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9.1 Colors

 
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9.1 Colors

When you're designing a page, you need to plan it out before you start. That's generally true in any case, but with colors, it's even more so. If you're going to make all hyperlinks yellow, will that clash with the background color in any part of your document? If you use too many colors, will the user be too overwhelmed (hint: Yes)? If you change the default hyperlink colors, will users still be able to figure out where your links are? (For example, if you make both regular text and hyperlink text the same color, it will be much harder to spot linksin fact, almost impossible if the links aren't underlined.)

Despite the added planning, the ability to change the colors of elements is something almost every author will want to use, probably quite often. Used properly, colors can really strengthen the presentation of a document. As an example, let's say you have a design where all h1 elements should be green, most h2 elements should be blue, and all hyperlinks should be dark red. In some cases, you'll want h2 elements to be dark blue, however, because they're associated with different types of information. The simplest way to handle this is to assign a class to each h2 that needs to be dark blue and declare the following:

h1 {color: green;}

h2 {color: blue;}

h2.dkblue {color: navy;}

a {color: maroon;}   /* a good dark red color */

9.1 Colors

However, it's actually better to pick class names that are descriptive of the type of information contained within, not of the visual effect you're trying to achieve. For example, let's say that you want dark blue to be applied to all h2 elements that are subsection headings. It's preferable to pick a class name like subsec or even sub-section, which have the advantage of actually meaning something, and, more importantly, they're independent of any presentational concepts. After all, you might decide later to make all subsection titles dark red instead of dark blue, and the statement h2.dkblue {color: maroon;} is a little silly.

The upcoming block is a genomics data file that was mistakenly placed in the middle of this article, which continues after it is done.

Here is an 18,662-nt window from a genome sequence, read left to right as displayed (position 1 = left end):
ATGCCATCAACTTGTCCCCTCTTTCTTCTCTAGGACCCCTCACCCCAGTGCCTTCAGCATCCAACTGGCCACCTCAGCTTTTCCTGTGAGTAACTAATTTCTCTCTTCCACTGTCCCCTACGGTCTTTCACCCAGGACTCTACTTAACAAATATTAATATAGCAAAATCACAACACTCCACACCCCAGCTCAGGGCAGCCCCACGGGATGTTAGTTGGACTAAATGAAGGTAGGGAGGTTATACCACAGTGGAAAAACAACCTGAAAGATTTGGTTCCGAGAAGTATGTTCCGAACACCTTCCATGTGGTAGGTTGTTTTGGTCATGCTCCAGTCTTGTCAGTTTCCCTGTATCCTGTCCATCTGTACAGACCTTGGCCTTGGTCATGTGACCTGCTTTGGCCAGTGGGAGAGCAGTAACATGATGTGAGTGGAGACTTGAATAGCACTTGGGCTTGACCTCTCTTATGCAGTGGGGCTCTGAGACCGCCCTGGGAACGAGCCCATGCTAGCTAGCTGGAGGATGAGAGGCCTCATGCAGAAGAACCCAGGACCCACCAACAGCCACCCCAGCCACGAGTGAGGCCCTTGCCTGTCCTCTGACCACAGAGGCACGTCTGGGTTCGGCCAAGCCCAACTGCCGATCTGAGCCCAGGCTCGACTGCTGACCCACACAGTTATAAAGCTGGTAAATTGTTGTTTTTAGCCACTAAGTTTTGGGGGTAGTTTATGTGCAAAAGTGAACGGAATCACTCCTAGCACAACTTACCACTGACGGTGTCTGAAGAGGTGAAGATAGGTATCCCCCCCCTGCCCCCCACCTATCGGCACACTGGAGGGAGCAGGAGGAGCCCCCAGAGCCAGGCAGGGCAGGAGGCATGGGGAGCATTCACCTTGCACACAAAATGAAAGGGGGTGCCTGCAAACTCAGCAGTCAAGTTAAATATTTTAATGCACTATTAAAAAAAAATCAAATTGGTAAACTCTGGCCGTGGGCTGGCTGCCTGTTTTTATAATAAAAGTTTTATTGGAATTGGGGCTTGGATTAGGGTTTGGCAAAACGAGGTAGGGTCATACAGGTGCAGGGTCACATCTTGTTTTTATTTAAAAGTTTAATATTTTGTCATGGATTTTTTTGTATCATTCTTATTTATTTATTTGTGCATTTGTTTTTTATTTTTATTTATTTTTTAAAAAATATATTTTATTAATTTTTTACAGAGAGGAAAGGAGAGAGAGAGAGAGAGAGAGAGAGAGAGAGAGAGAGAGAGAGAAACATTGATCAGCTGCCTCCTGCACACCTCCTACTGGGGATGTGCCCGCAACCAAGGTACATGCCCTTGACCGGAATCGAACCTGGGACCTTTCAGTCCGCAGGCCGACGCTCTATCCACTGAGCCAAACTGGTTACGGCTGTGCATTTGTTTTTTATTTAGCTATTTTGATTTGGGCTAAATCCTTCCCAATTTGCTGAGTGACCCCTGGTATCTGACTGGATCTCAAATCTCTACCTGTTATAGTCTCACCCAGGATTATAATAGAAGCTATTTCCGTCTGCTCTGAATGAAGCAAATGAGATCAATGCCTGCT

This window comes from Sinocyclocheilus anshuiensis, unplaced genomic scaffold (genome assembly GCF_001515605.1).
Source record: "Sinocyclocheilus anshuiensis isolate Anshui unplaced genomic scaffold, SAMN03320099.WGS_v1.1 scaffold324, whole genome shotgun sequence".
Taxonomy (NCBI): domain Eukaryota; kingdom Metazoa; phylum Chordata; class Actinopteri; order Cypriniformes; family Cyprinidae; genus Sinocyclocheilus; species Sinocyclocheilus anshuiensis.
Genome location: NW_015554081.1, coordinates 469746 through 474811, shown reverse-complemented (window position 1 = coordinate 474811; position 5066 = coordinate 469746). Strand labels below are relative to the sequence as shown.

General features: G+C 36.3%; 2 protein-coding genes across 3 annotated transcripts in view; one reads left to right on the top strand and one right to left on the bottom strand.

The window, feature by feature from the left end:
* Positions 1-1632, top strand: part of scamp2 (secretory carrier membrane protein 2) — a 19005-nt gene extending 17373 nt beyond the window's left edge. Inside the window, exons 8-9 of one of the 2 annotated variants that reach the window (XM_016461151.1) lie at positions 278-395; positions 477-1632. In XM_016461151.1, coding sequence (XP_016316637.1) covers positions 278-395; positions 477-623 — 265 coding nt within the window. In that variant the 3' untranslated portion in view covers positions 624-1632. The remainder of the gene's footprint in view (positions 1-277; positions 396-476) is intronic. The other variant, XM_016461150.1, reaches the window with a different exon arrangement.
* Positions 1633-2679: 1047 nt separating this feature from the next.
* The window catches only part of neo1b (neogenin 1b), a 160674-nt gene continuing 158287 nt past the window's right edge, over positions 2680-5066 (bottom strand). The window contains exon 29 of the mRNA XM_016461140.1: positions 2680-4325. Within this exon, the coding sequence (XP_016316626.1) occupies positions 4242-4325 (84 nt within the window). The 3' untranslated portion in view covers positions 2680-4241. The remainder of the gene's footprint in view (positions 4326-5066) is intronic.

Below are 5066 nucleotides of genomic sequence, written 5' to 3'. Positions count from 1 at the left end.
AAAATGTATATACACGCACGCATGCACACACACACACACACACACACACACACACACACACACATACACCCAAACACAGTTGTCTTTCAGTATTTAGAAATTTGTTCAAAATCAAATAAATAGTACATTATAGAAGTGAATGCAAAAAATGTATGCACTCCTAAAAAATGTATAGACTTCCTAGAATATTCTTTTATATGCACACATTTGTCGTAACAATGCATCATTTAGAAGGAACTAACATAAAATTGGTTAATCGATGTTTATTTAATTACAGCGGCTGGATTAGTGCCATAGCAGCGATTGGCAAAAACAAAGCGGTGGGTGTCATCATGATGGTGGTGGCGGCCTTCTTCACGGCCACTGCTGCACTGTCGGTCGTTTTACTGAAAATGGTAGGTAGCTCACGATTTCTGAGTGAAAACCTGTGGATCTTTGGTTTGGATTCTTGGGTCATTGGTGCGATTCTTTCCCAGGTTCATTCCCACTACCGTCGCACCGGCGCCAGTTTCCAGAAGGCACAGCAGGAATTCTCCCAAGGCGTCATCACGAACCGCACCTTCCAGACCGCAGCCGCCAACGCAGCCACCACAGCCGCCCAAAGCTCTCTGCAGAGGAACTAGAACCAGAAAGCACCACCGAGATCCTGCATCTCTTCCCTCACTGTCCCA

From this simple example, you can see that it's generally better to plan ahead when you're using styles, so you can use all of the tools at your disposal. For example, suppose you add a navigational bar to the page in the preceding example. Within this bar, hyperlinks should be yellow, not dark red. If the bar is marked with an ID of navbar, then you need to add only this rule:

#navbar a {color: yellow;}

This will change the color of hyperlinks within the navigation bar, without affecting other hyperlinks throughout the document.

There is really only one type of color in CSS, and that's a plain, solid color. If you set the color of a document to be red, then the text will be the same shade of red. HTML works the same way, of course. When you declared <BODY LINK="blue" VLINK="blue"> back in the HTML 3.2 days, you expected that all hyperlinks would be the same shade of blue, no matter where they were in the document.

Don't change that thinking when you're using CSS. If you use CSS to set the color of all hyperlinks (both visited and unvisited) to be blue, then that's what they'll be. In the same way, if you use styles to set the background of the body to be green, then the entire body background will be the same shade of green.

In CSS, you can set both the foreground and background colors of any element, from the body down to emphasis and hyperlink elements, and almost everything in betweenlist items, entire lists, headings, table cells, and even (in a limited fashion) images. In order to understand how this works, though, it's important to understand what's in the foreground of an element and what isn't.

Let's start with the foreground itself; generally speaking, it's the text of an element, although the foreground also includes the borders around the element. Thus, there are two ways to directly affect the foreground color of an element: by using the color property and by setting the border colors using one of a number of border properties, as discussed in the previous chapter.

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